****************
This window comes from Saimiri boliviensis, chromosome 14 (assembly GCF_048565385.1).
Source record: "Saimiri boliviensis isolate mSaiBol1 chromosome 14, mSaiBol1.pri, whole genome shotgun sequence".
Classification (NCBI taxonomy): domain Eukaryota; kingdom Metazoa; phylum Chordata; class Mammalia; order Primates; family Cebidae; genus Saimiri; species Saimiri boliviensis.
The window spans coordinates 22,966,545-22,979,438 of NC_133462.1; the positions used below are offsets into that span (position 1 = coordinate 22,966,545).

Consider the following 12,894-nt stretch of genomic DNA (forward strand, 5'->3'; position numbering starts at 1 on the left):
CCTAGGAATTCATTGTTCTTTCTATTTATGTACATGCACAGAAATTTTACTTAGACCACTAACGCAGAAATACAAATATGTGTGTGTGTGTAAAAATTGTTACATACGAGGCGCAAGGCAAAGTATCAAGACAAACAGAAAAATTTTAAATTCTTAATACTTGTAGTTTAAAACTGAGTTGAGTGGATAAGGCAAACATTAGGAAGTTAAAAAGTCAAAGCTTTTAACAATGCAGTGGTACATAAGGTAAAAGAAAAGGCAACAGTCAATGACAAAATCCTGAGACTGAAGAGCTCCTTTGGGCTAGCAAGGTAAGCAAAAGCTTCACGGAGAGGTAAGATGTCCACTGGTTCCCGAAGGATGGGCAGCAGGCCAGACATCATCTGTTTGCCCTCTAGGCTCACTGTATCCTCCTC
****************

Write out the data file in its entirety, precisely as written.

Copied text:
This window comes from Saimiri boliviensis, chromosome 14 (assembly GCF_048565385.1).
Source record: "Saimiri boliviensis isolate mSaiBol1 chromosome 14, mSaiBol1.pri, whole genome shotgun sequence".
Classification (NCBI taxonomy): domain Eukaryota; kingdom Metazoa; phylum Chordata; class Mammalia; order Primates; family Cebidae; genus Saimiri; species Saimiri boliviensis.
The window spans coordinates 22,966,545-22,979,438 of NC_133462.1; the positions used below are offsets into that span (position 1 = coordinate 22,966,545).

Consider the following 12,894-nt stretch of genomic DNA (forward strand, 5'->3'; position numbering starts at 1 on the left):
CCTAGGAATTCATTGTTCTTTCTATTTATGTACATGCACAGAAATTTTACTTAGACCACTAACGCAGAAATACAAATATGTGTGTGTGTGTAAAAATTGTTACATACGAGGCGCAAGGCAAAGTATCAAGACAAACAGAAAAATTTTAAATTCTTAATACTTGTAGTTTAAAACTGAGTTGAGTGGATAAGGCAAACATTAGGAAGTTAAAAAGTCAAAGCTTTTAACAATGCAGTGGTACATAAGGTAAAAGAAAAGGCAACAGTCAATGACAAAATCCTGAGACTGAAGAGCTCCTTTGGGCTAGCAAGGTAAGCAAAAGCTTCACGGAGAGGTAAGATGTCCACTGGTTCCCGAAGGATGGGCAGCAGGCCAGACATCATCTGTTTGCCCTCTAGGCTCACTGTATCCTCCTC